Nigerian fest, feast beckon

August 05, 2007|By Matt Vensel | Matt Vensel,SPECIAL TO THE SUN

The culture of Nigeria will be on display when Naija Fest 2007 returns to Patterson Park this month.

The two-day festival - this Saturday and Sunday, Aug. 11-12 - is sponsored by the Nigerian Youth Association of Maryland and will showcase staples of Nigerian culture such as music, dance, food and art to bring African descendants together to celebrate their heritage.

"We want people to be familiar with and educated about our culture," said Adetoun Olumide, Nigerian Youth Association of Maryland president. "It's an avenue to express our culture and make it known to the public."

Maryland has become a popular destination for immigrants from many African countries.

"We're very nomadic people," Olumide said. "We're always looking to move. Maryland is a good location. People cluster where they know family and other people."

Naija Fest 2007 marks the fifth anniversary of the festival, which has grown each year.

Two hundred people attended the inaugural festival in 2003.

Since then, Naija Fest has outgrown its previous home, Hannah More Park in Reisterstown, and 3,000 people attended the festival last year - the first time it was held at Patterson Park.

Festival organizers expect twice as many visitors this year.

Olumide attributes the growth to her organization's collaboration with the Showcase of Nations, a program sponsored by Mayor Sheila Dixon and the Baltimore Office of Promotion & the Arts that assists local ethnic festivals with funding, organization and promotion.

"I think it's a wonderful program," Olumide said. "As a small group, your profession isn't doing festivals. It's a really good resource, because that's what they do. The city plays a big role in putting on the event. It makes a huge difference."

Continuous music and dance are the essential elements of Naija Fest, with local African musicians - and a couple of international acts - performing at the festival.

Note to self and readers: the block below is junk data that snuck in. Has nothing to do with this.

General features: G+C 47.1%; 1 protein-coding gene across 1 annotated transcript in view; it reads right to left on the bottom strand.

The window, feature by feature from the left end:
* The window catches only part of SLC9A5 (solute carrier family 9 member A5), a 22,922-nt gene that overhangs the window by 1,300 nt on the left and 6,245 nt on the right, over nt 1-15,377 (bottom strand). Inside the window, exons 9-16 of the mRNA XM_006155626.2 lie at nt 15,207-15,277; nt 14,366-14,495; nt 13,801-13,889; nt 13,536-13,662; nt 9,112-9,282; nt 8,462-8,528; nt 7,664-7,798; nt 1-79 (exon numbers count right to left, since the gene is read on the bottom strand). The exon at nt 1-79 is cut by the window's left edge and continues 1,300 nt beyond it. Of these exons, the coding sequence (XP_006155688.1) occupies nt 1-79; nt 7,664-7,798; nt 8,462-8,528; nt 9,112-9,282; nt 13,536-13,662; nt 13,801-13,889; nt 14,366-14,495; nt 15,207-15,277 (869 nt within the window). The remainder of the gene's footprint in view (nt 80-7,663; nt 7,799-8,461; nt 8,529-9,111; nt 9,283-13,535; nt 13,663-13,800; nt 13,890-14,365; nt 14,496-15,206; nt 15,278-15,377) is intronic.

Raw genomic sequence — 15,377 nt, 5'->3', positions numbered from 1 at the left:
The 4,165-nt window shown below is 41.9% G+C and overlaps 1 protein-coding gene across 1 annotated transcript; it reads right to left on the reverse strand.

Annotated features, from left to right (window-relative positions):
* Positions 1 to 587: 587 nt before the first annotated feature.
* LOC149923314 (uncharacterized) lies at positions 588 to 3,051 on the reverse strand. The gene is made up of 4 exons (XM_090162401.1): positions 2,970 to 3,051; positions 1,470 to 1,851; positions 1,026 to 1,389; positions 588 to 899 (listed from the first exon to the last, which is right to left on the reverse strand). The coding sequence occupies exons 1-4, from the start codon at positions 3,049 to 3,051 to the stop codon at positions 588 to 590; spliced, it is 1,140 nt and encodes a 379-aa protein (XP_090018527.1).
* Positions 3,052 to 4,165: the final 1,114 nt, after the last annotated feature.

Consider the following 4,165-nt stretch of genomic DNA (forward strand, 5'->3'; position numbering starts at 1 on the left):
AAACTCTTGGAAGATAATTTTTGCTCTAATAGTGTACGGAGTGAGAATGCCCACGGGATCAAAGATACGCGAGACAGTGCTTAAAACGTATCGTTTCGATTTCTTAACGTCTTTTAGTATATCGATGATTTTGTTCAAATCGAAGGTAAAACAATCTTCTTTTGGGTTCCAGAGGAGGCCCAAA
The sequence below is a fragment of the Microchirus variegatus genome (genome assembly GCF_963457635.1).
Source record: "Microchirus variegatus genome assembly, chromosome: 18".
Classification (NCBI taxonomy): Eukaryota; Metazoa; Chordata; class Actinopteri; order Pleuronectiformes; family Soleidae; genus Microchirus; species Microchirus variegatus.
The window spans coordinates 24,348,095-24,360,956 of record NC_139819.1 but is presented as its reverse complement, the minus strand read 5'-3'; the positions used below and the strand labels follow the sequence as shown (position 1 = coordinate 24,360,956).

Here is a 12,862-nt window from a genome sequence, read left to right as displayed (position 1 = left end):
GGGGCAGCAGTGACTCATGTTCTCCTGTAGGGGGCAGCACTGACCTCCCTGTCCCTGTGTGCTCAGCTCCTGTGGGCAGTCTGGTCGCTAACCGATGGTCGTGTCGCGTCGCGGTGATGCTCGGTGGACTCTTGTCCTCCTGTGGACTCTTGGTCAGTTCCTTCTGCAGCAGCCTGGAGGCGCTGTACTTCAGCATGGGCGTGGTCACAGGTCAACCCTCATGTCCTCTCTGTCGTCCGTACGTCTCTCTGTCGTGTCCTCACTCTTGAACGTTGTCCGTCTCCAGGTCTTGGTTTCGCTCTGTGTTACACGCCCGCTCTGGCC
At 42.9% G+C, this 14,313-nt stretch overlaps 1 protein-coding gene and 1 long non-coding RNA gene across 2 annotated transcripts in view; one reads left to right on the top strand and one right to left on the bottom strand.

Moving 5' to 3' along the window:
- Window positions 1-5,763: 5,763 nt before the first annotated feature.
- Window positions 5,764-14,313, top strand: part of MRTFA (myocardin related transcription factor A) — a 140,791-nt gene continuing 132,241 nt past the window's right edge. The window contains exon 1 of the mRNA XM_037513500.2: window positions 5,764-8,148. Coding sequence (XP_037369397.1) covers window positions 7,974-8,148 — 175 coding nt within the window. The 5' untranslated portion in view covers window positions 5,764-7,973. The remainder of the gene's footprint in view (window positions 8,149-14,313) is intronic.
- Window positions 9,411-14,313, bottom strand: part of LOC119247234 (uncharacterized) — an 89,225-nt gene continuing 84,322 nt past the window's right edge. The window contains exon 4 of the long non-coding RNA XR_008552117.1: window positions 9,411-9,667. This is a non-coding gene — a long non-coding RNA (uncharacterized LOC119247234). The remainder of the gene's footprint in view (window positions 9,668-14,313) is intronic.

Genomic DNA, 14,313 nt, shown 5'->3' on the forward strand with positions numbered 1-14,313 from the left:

The music ranges from ethnic folk and traditional drumming to African hip-hop, Afro-reggae and Afro-beat, a style that meshes traditional African instruments with Western-style instruments such as guitars and drums.

"Our goal always remains to show the authentic culture displayed through the arts of Nigeria like dance, music and art," Olumide said. "There's so much going on. Music is such a huge thing in the [African] continent."

There is plenty of entertainment for festival-goers of all ages, including arts and crafts workshops, instrument and dance demonstrations, artist displays and an ayo tournament. Ayo is a board game created by the Yoruba tribe that is similar to backgammon.

Children can enjoy an exhibit from Port Discovery, face painting, and storytelling - a popular folk pastime featuring call and response and African drums.

Food is also a big part of Nigerian culture, and various food vendors will be on hand serving up traditional foods like jollof rice, spinach stew, pounded yams and spicy beef kabobs known as suya.

"If you're curious about African culture, it will be something new," Olumide said. "I like to think that festivals are like seeing a country without getting on an airplane. You can come to our little Nigeria and enjoy good music and wonderful performances."

Naija Fest 2007 will be held Saturday and Sunday, Aug. 11-12, at Patterson Park, Eastern and Linwood avenues, Baltimore. Festival hours are noon to 8 p.m. Saturday and 11 a.m. to 6 p.m. Sunday. Admission is $5 for adults and free for children under 10. For information, call 410-608-0420 or go to naijafest.org.

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